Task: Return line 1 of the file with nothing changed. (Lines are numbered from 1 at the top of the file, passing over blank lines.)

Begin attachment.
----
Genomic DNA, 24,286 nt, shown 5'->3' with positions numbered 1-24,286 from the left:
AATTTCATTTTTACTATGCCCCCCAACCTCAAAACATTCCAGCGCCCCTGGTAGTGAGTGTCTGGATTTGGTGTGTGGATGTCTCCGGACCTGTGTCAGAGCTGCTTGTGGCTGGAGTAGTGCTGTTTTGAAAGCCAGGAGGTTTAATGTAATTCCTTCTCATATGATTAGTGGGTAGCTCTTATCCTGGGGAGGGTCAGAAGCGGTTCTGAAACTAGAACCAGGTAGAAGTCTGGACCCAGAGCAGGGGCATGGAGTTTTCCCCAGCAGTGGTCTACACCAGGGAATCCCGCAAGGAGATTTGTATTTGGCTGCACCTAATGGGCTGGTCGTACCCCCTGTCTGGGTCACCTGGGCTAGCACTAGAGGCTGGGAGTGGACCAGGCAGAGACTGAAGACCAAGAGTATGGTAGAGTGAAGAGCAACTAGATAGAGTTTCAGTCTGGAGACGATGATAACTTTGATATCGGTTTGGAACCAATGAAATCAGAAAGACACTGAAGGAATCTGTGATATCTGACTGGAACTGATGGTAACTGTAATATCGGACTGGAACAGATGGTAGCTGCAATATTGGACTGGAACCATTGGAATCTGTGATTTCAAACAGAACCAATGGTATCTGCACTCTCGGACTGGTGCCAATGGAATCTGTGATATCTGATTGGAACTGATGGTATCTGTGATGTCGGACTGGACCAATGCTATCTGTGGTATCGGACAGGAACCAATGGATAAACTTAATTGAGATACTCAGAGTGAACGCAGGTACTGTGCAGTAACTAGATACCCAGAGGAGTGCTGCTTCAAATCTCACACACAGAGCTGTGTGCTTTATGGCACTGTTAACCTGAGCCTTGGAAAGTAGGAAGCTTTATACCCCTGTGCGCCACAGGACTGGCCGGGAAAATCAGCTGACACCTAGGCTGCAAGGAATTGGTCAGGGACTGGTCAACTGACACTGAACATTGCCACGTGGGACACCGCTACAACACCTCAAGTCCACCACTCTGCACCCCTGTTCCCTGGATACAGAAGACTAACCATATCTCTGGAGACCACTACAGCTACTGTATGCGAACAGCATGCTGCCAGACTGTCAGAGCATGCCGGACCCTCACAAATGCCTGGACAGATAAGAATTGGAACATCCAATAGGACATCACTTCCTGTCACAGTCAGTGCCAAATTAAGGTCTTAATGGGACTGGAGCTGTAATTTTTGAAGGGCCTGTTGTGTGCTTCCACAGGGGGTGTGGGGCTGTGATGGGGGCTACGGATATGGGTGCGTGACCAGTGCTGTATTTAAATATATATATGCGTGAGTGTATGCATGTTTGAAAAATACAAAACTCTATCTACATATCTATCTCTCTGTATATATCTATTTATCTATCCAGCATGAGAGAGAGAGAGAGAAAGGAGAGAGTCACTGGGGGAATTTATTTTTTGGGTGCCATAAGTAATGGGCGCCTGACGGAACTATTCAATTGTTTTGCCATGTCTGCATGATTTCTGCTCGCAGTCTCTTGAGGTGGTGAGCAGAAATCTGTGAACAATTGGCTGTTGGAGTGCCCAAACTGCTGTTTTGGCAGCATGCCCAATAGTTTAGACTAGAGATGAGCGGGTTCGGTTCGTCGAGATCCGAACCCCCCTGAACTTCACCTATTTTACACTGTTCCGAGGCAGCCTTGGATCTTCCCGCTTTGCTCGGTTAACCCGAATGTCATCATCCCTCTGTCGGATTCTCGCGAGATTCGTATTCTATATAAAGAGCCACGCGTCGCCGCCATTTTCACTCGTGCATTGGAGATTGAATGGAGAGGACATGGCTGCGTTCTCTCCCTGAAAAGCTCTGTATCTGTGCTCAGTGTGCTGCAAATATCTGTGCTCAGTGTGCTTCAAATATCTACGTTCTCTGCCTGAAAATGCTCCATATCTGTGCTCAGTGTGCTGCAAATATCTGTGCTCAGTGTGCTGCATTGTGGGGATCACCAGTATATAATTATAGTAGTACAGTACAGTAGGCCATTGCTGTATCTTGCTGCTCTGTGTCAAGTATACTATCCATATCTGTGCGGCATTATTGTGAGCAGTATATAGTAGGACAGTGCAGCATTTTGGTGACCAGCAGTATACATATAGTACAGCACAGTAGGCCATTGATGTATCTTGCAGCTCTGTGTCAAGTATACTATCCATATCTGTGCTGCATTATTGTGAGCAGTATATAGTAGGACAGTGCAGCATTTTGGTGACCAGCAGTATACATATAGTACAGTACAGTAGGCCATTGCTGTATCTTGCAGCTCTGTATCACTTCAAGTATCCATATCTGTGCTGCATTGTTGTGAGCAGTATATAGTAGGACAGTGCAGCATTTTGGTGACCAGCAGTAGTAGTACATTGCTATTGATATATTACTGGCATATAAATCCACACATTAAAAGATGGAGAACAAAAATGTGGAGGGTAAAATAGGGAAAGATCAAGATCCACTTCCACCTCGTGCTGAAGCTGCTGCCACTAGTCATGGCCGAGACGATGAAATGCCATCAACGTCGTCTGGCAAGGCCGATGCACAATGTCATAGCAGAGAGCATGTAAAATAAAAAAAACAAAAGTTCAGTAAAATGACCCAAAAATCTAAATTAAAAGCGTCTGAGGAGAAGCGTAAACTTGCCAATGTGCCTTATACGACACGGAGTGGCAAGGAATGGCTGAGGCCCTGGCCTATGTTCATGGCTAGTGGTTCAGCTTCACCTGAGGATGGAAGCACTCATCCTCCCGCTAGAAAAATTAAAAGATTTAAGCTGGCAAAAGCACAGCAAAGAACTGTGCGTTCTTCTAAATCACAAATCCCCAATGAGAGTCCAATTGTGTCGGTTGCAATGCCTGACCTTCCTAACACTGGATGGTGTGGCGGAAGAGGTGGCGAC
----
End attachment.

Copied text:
Genomic DNA, 24,286 nt, shown 5'->3' with positions numbered 1-24,286 from the left: